“And it’s 600,000 – not 660,000,” said Sue Gordon, Principal Deputy Director of National Intelligence, correcting Senator Mark Warner on the size of the security clearance backlog.

And then came the kicker. “And we think by the spring, with the help of the Department [of Defense] that we’ll be down maybe half that much.”

This prompted Sen. Warner to quip, “So we’ll be at 300,000 by the spring – take it from Sue Gordon!”

This friendly ribbing came yesterday at a panel discussion on Building a 21st Century Trusted Workforce, hosted by the Intelligence and National Security Alliance (INSA) in partnership with the National Security Institute (NSI) of George Mason University. The panel discussion featured Deputy Director Gordon,  Vice Chair of the Senate Select Committee on Intelligence Sen. Warner, CEO of ManTech Kevin Phillips, and INSA Chairman Tish Long. The focus? How to overhaul the security clearance process.

understanding The size of the security clearance backlog

For those well-seasoned in the pitfalls and broken promises of the security clearance process, Gordon’s estimate seems aggressive, to say the least. The backlog reached historic heights earlier this year, hovering around 750,000 pending investigations. Built up over years of scandals, security breaches, and transfers of power, wait times in the first quarter of 2018 were averaging  a whopping 534 days for Top Secret and 221 days for Secret and Confidential security clearances for DoD industry applicants.

In the most recent quarterly report released by the National Background Investigations Bureau (NBIB), the security clearance backlog was reported at approximately 660,000 investigations. Without a doubt, Gordon is aware of these challenges.

common standards are the key

Perhaps Gordon is depending on a widespread implementation of common standards across all agencies to both manage risk and streamline the clunky, complex investigations process. And she believes those common standards are coming soon.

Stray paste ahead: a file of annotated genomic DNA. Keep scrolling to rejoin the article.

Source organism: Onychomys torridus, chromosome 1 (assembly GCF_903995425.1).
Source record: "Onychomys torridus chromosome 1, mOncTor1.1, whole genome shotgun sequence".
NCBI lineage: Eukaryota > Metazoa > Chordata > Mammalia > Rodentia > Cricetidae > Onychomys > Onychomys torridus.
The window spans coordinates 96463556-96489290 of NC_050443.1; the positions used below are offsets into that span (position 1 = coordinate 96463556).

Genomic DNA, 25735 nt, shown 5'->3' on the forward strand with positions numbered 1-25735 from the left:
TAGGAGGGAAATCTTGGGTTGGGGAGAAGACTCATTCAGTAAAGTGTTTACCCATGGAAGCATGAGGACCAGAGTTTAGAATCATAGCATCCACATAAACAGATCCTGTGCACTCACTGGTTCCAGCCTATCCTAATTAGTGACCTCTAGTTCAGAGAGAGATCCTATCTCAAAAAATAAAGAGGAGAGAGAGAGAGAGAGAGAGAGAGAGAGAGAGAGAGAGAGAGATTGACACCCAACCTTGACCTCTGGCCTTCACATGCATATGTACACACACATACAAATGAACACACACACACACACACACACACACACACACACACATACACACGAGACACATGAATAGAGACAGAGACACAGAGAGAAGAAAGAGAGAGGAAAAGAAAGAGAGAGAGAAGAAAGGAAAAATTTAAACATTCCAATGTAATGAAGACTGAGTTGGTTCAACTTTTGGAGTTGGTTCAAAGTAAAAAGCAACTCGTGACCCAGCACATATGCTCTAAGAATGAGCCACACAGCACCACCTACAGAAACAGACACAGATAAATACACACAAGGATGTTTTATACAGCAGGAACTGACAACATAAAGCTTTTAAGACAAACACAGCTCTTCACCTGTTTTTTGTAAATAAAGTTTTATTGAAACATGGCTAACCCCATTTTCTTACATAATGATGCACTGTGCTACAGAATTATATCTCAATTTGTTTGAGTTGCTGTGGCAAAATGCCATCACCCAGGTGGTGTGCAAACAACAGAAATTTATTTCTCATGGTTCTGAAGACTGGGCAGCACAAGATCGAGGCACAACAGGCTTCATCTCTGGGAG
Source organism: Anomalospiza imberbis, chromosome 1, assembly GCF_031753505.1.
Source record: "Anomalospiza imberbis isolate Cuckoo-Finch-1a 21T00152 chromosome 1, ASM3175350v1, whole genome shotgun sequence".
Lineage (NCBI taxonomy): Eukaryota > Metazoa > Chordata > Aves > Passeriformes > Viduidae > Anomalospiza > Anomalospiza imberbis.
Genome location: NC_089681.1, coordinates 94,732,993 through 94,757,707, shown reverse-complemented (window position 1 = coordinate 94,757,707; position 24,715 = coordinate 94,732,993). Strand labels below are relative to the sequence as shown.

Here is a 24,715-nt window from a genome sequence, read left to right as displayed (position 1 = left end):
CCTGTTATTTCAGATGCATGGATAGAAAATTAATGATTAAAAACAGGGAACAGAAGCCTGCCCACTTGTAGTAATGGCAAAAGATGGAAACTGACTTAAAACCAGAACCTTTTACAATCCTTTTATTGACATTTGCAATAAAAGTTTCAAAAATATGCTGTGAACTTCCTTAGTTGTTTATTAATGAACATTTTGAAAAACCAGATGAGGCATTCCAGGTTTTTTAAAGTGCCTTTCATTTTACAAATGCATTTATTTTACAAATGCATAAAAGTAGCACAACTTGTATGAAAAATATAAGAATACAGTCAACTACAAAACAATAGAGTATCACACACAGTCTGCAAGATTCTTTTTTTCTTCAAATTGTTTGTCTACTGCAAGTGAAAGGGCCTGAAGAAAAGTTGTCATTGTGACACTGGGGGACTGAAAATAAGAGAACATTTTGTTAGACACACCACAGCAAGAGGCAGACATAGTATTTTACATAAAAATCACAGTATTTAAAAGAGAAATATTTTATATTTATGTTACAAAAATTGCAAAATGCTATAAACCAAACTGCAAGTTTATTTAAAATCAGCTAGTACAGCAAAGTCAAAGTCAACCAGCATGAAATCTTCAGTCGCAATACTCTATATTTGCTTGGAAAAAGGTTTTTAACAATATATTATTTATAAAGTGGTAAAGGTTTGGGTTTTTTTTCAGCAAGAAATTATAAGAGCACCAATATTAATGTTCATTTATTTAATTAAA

“I believe we will have, in this coming year, agreed-to standards that are promulgated in a policy document. I do.”

The delays are not merely the result of agencies not pulling their weight, but a lack of common standards against which to measure risk. Right now, agencies are hedging their bets, afraid to take on risks that are not widely accepted by the majority of other agencies. Each agency is dictating their own standards – and this is creating delays.

“What we have to get better at is the accountability for following the standards, and in the understanding of why it is that they’re not [being followed]. I don’t think we have a bunch of agencies that are dilettantes. I believe that everyone’s trying to do the best job for the nation, but once we have the standards we have to work on the accountability of finding [why that is].”

Gordon reiterated, “It’s not willful disobedience – it is about this notion of convincing people that there is a different way that we can understand risk. Give them some tools – we’re already beginning with CE [continuous evaluation]. There are a lot of agencies involved here that don’t all have the resources that we [the intelligence community] do in order to make these happen. Even within the intelligence community that has resources, to get the resources devoted to this new way of dealing with data is the big move.”

Security clearance backlog is “not just a Problem, but a crisis”

Sen. Warner was quick to echo the words of Director of National Intelligence Dan Coats that this security backlog is not just a problem, but a full-blown national security crisis. Throughout the panel, Warner, Phillips, and Gordon emphasized just how excessive wait times are preventing essential positions from being filled. Whatever talent gap already exists in the intelligence field is only being exacerbated by prohibitive security clearance wait times.

“We’re running the risk of not being able to use the talent that we know is existent if we don’t solve this problem,” said Gordon. “And I love both my country and solving problems, so the pressure from these two [Sen. Warner and Tish Long] is welcome, even if it’s vexing. I appreciate your interest – let’s keep the conversation going.”

Gordon seemed both confident and realistic in her estimates; perhaps she knows something we don’t. If that’s the case – and the backlog really does get cut in half – we look forward to eating our words come springtime.

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Caroline's background is in public policy, non-profit fundraising, and - oddly enough - park rangering. Though she once dreamed of serving America secretly in the CIA, she's grateful she's gotten to serve America publicly - both through the National Park Service and right here at ClearanceJobs.